Health and social care is high on the government's agenda but is the resent advice note from the DoH another example of trying to narrow the remit of local authorities and their awkward squad, social workers?
The Department of Health and Association of Directors of Adult Social services has issued an advice note which recognises the "essential "contribution of social work, sort of. This is about the future of social workers working with adults in an integrated health and social care service. The paper doesn't recognise social work as a unique contribution just clarifies what the government and apparently social work directors think social workers should be doing. As an ex social worker and former Director I don't disagree with what's included in the role my concern is what isn't included.
The focus is very much working with the individual so there is no recognition for the role of community social work even though we as social workers recognise that the difficulties faced by those we seek to help often arise out of social inequality, poverty, homelessness, unemployment, discrimination, the welfare system and inadequate housing. This isn't just about understanding the impact of social policy it's whether it is legitimate for social worker to spend time empowering local communities and setting up self help and support groups.
The paper specifically refers to the role of upholding individuals rights and challenging appropriately other professionals whose training and background may make them risk adverse. This is the old medical model v social care model or Doctor knows best. Whilst the relative status of doctors and social workers hasn't changed ward staff concerned about discharging a frail or confused elderly person now take comfort in knowing they are being transfers to a rehab scheme. Risk aversion is more likely to be seen in the residential and nursing home setting where staffing shortages and over protective care leads to locked doors and a surveillance mentality, where upholding rights is down to inspectors rather than social workers.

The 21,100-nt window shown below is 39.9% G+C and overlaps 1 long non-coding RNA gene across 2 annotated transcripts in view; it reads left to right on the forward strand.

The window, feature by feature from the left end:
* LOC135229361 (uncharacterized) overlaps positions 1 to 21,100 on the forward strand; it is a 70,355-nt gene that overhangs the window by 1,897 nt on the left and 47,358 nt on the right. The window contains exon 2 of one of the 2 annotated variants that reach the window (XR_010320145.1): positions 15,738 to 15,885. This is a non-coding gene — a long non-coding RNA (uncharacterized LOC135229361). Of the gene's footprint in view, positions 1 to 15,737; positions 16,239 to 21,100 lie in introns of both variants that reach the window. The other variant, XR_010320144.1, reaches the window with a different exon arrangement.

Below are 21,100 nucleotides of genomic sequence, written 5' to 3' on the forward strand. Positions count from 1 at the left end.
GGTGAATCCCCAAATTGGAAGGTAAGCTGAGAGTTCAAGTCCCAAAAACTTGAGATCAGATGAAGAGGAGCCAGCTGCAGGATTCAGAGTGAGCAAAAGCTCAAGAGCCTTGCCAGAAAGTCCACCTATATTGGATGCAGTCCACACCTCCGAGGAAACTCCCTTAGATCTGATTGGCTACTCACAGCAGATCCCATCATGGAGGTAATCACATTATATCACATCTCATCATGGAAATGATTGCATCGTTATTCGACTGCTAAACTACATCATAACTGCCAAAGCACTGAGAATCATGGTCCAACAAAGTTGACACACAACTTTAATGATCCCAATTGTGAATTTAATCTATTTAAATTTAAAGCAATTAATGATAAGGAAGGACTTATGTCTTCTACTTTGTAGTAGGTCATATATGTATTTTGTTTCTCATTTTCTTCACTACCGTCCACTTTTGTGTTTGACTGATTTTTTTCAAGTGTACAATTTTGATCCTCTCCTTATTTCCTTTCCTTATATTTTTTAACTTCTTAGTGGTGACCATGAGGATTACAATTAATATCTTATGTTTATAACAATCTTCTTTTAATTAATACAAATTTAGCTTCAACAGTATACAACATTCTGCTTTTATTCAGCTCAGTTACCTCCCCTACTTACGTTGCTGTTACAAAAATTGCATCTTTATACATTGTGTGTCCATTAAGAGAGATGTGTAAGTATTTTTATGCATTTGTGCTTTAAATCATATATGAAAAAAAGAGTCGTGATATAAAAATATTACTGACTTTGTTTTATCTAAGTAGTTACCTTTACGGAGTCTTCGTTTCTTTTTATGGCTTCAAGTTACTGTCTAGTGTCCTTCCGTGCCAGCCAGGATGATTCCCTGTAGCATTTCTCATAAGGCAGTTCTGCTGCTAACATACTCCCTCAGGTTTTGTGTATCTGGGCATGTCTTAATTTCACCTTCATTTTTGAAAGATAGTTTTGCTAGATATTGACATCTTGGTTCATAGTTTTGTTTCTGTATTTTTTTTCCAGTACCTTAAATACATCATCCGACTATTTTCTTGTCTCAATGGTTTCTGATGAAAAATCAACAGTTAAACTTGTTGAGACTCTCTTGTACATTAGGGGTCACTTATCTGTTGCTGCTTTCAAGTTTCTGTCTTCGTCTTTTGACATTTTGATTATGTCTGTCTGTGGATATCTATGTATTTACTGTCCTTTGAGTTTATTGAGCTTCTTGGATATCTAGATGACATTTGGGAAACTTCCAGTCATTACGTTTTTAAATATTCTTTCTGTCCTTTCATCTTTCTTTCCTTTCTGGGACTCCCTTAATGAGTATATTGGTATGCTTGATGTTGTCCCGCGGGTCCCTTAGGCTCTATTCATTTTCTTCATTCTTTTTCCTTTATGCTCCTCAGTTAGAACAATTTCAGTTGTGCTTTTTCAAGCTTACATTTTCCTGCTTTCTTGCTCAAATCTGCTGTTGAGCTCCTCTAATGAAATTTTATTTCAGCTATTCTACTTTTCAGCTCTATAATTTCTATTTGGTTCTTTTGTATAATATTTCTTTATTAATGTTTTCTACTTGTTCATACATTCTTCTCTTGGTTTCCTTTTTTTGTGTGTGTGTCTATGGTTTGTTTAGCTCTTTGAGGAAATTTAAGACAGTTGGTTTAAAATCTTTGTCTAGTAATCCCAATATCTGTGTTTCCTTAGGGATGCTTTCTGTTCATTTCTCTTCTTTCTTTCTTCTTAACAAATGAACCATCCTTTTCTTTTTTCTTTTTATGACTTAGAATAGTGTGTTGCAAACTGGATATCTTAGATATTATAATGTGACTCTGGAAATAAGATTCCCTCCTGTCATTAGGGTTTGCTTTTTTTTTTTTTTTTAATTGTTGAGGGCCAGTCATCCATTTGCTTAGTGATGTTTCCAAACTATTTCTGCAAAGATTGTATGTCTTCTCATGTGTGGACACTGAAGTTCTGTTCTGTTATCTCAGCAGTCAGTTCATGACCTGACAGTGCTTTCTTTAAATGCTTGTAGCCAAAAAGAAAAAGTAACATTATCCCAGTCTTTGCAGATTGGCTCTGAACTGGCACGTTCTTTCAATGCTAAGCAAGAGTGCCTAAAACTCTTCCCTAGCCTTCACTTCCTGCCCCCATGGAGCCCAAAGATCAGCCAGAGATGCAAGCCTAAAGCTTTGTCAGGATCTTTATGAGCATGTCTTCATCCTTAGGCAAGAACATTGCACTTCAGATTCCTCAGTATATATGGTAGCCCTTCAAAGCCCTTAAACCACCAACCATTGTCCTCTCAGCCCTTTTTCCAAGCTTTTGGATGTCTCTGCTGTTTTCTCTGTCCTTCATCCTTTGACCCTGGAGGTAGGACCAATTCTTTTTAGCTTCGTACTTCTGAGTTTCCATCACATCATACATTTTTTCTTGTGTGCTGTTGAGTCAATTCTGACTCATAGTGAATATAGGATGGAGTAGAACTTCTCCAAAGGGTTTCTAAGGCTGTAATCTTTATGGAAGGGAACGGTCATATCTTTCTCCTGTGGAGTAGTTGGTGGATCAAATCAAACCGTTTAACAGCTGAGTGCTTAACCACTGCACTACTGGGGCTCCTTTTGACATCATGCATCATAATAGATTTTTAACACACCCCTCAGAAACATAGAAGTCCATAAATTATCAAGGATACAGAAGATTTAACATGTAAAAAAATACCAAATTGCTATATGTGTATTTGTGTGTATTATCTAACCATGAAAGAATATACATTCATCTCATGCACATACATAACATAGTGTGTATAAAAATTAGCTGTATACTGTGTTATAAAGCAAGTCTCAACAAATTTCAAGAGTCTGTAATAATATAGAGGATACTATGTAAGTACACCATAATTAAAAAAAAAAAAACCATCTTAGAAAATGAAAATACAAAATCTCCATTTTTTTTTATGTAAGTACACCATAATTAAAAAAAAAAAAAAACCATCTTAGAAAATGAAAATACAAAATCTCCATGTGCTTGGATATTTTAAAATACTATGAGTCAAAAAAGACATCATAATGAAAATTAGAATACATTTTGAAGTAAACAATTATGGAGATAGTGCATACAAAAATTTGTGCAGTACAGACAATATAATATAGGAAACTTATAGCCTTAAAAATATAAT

The paper does not explicitly refer to the social work values of promoting dignity and independence yet this is very much part of challenging other professionals and management who seek care solutions that are "efficient" and suit the convenience of the service rather the needs of the client for example the notorious 15 minute "pop in service" .
Upholding rights presumable extends to up holding the individuals human rights, to challenging services on behalf of the client which don't take proper account of their culture or faith or make assumptions about their gender and sexuality.
It's not what's in the report that reflects the government's view of social work it what's isn't in it. Describing social work as "essential" is meaningless flattery if it's unique wider perspective is not also recognised and valued.
Blair McPherson ex social worker and former Director.